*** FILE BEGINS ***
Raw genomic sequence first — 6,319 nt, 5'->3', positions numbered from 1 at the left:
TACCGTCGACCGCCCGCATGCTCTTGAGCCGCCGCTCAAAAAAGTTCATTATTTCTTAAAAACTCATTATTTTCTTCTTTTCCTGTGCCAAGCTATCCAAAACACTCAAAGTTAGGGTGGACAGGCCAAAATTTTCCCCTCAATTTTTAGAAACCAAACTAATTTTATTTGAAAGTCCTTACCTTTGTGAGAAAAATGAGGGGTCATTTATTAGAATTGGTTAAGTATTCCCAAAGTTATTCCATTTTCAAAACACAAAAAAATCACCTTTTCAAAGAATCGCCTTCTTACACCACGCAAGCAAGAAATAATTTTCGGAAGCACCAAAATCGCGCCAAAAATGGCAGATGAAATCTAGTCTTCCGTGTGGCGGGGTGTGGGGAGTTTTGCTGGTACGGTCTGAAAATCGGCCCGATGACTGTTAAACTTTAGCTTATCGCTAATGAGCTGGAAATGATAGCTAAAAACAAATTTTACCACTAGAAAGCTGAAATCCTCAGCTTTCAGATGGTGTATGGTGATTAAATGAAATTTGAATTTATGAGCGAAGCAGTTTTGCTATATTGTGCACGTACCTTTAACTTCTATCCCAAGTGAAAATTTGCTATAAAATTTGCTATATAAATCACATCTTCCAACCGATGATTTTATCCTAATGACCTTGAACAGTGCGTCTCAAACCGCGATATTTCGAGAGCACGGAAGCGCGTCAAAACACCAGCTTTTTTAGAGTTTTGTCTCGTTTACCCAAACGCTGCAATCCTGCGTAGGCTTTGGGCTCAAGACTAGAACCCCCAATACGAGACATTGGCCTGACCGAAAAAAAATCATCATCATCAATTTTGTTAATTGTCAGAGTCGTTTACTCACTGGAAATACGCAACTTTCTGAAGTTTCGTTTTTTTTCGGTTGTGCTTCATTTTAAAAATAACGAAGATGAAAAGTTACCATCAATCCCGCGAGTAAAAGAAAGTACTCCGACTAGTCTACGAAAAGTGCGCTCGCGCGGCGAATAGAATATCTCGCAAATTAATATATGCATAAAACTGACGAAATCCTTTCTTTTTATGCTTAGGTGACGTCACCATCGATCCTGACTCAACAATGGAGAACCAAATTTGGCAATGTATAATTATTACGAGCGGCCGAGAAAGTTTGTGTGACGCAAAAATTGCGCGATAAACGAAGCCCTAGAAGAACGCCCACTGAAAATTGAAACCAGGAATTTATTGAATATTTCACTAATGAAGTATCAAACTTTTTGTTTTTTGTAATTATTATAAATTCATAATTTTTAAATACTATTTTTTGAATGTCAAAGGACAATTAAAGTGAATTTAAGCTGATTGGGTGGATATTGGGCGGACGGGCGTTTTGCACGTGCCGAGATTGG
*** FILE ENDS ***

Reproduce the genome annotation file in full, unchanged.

Raw genomic sequence first — 6,319 nt, 5'->3', positions numbered from 1 at the left:
TACCGTCGACCGCCCGCATGCTCTTGAGCCGCCGCTCAAAAAAGTTCATTATTTCTTAAAAACTCATTATTTTCTTCTTTTCCTGTGCCAAGCTATCCAAAACACTCAAAGTTAGGGTGGACAGGCCAAAATTTTCCCCTCAATTTTTAGAAACCAAACTAATTTTATTTGAAAGTCCTTACCTTTGTGAGAAAAATGAGGGGTCATTTATTAGAATTGGTTAAGTATTCCCAAAGTTATTCCATTTTCAAAACACAAAAAAATCACCTTTTCAAAGAATCGCCTTCTTACACCACGCAAGCAAGAAATAATTTTCGGAAGCACCAAAATCGCGCCAAAAATGGCAGATGAAATCTAGTCTTCCGTGTGGCGGGGTGTGGGGAGTTTTGCTGGTACGGTCTGAAAATCGGCCCGATGACTGTTAAACTTTAGCTTATCGCTAATGAGCTGGAAATGATAGCTAAAAACAAATTTTACCACTAGAAAGCTGAAATCCTCAGCTTTCAGATGGTGTATGGTGATTAAATGAAATTTGAATTTATGAGCGAAGCAGTTTTGCTATATTGTGCACGTACCTTTAACTTCTATCCCAAGTGAAAATTTGCTATAAAATTTGCTATATAAATCACATCTTCCAACCGATGATTTTATCCTAATGACCTTGAACAGTGCGTCTCAAACCGCGATATTTCGAGAGCACGGAAGCGCGTCAAAACACCAGCTTTTTTAGAGTTTTGTCTCGTTTACCCAAACGCTGCAATCCTGCGTAGGCTTTGGGCTCAAGACTAGAACCCCCAATACGAGACATTGGCCTGACCGAAAAAAAATCATCATCATCAATTTTGTTAATTGTCAGAGTCGTTTACTCACTGGAAATACGCAACTTTCTGAAGTTTCGTTTTTTTTCGGTTGTGCTTCATTTTAAAAATAACGAAGATGAAAAGTTACCATCAATCCCGCGAGTAAAAGAAAGTACTCCGACTAGTCTACGAAAAGTGCGCTCGCGCGGCGAATAGAATATCTCGCAAATTAATATATGCATAAAACTGACGAAATCCTTTCTTTTTATGCTTAGGTGACGTCACCATCGATCCTGACTCAACAATGGAGAACCAAATTTGGCAATGTATAATTATTACGAGCGGCCGAGAAAGTTTGTGTGACGCAAAAATTGCGCGATAAACGAAGCCCTAGAAGAACGCCCACTGAAAATTGAAACCAGGAATTTATTGAATATTTCACTAATGAAGTATCAAACTTTTTGTTTTTTGTAATTATTATAAATTCATAATTTTTAAATACTATTTTTTGAATGTCAAAGGACAATTAAAGTGAATTTAAGCTGATTGGGTGGATATTGGGCGGACGGGCGTTTTGCACGTGCCGAGATTGG